FNG Exclusive… FNG has learned that Spanish financial regulator CNMV is looking at taking fairly drastic action against foreign Forex and CFD brokers, which might include the outright banning of many brokers from providing service to Spanish traders.

The (potential) action would not be against the websites of offshore brokers, whom the regulator already often tries to warn against and in some instances block, but rather against licensed brokers from other EU countries which have been using the MiFID EU cross-country license passport. The passporting system allows brokers (and other financial institutions) to be licensed in one country (typically their home country), and then “passport” that license and provide services in all other EU jurisdictions.

EU license passport – is it going away?

In the Forex and CFD realm, the majority of EU based brokers are domiciled in Cyprus and licensed by CySEC, and in the UK with an FCA license. EU-UK license passorting, however, is going away as of December 31 of this year once the Brexit transition period is over. Passporting among EU member countries (excluding the now Brexited-UK) will remain. Or will it, at least in its current form?

FNG has viewed a strategic document issued by CNMV as part of its 2019 strategic review, stating that it has set up a committee under the direction of Chairman Sebastián Albella to look at the practices of many of these (licensed) foreign brokers offering services to Spanish traders.

The regulator is looking mainly at Cyprus based CFD brokers, and what the CNMV feels are overly aggressive tactics and practices. Overall, Spain has about 200 domestic licensed financial institutions, while about 3,500 EU “passporting” firms – mainly foreign FX and CFD brokers – have received permission to service clients in Spain.

The regulator said it is looking in particular at brokers which seem to habitually engage in the following practices:

  • Encouraging Retail clients to register as Professional clients. This allows the brokers to afford these “Professional” clients more leeway, and in particular more leverage.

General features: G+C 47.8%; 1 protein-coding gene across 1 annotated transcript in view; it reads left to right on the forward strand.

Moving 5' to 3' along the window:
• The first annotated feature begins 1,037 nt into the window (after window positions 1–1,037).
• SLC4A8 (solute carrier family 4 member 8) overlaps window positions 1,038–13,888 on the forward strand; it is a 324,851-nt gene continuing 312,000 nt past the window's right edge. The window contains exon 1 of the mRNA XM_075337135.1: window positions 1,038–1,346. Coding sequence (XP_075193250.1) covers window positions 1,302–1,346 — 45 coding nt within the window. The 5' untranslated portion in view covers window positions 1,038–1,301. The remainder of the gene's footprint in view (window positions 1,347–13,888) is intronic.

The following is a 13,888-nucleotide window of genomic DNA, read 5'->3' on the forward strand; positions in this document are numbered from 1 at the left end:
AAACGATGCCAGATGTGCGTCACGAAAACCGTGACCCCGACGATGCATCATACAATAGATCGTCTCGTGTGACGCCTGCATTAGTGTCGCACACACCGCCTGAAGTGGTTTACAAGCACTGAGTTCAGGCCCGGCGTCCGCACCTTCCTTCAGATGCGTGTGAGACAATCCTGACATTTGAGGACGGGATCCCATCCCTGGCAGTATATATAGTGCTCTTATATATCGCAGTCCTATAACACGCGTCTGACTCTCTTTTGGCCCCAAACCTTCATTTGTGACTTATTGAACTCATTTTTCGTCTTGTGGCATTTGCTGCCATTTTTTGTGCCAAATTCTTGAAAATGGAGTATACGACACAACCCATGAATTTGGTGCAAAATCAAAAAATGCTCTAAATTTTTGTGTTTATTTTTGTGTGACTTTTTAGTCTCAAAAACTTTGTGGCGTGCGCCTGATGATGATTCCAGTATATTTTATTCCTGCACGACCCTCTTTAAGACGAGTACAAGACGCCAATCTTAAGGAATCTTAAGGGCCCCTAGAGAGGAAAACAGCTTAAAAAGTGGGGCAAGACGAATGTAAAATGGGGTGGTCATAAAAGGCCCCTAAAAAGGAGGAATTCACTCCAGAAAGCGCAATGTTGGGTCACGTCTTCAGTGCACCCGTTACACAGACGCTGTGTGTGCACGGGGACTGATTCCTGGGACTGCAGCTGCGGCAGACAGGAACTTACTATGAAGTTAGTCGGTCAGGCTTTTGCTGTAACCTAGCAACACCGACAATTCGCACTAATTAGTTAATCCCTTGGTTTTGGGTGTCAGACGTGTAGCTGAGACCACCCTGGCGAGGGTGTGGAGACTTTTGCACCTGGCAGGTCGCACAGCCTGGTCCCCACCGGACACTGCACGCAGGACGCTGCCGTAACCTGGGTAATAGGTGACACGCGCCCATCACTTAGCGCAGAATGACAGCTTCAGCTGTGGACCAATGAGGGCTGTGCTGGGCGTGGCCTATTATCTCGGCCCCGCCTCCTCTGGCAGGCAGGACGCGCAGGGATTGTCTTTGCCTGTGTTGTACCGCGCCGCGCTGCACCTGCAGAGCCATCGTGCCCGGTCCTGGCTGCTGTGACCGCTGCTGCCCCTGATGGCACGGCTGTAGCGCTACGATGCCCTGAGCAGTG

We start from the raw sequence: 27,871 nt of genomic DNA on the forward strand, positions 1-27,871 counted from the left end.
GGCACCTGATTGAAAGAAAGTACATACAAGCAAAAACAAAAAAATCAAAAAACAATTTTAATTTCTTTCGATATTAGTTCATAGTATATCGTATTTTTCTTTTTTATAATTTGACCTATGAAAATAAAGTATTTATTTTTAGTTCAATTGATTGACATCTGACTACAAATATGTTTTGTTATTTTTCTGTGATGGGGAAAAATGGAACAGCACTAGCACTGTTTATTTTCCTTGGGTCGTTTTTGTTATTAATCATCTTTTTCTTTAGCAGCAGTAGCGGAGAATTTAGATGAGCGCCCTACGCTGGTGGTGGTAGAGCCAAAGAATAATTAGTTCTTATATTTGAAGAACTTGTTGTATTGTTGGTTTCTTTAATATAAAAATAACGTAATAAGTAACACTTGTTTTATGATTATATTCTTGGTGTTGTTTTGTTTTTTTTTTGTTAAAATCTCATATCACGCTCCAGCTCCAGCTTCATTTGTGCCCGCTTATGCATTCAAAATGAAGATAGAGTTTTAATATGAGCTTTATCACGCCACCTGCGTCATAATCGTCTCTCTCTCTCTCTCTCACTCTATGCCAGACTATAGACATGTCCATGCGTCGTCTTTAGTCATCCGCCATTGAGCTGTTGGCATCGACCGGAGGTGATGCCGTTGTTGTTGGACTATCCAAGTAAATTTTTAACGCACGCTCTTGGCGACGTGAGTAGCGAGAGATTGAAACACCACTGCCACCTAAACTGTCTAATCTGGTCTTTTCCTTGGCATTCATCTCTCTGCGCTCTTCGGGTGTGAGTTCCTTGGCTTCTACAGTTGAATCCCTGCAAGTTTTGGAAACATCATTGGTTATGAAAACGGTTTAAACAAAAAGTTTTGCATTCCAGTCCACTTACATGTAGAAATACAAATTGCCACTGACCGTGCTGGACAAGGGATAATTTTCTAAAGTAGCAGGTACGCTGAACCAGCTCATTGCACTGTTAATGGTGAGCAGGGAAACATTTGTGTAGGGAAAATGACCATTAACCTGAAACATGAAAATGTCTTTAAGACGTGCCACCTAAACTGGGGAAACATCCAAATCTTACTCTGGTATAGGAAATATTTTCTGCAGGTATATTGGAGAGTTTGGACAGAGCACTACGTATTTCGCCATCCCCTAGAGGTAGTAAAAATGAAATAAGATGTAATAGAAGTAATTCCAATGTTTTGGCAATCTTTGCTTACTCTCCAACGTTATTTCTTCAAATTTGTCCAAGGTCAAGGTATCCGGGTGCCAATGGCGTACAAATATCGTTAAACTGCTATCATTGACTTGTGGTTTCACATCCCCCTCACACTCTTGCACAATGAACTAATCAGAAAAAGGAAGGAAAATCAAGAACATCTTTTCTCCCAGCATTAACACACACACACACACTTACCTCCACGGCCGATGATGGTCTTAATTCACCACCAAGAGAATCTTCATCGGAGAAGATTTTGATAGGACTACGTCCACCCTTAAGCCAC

• Encouraging clients to transfer their accounts to related offshore entities. Since the ESMA-led reforms of 2018, many licensed EU brokers have set up offshore subsidiaries operating under the same brand. The brokers then wave their EU license at clients to assure them that the broker is “solid” and respectable, but encourage the client to formally open their account with the broker’s offshore entity. That way the broker can use acquisition and retention tactics illegal in the EU such as offering deposit bonuses or trading volume bonuses. It also allows the client to use more leverage than in the EU. And as an added benefit, it allows the broker to not have to hold capital against the client’s account balance, as required in the EU.
  • Misleading Advertising, such as zero commissions and fees, when in fact the commissions and fees are disguised in other transaction costs.
  • Affiliate Programs, whereby fiduciaries are incentivized to encourage their clients to churn their accounts and trade high volumes.

At this point, the CNMV said it will monitor closely a number of specific firms as well as the overall practices of foreign brokers operating physically or virtually on Spanish soil. However it did note that it is considering specific action which could include the banning of large numbers of foreign brokers.

Were CNMV to take such action, it certainly would not be unprecedented. We have reported that twice in recent months the UK regulator The FCA has taken action and banned seven Cyprus based brokers from operating in the UK. For its part, The FCA noted at the time some questionable practices being used by some of these brokers, such as the use of unauthorised celebrity endorsements on social media, and pressuring of clients into making trades.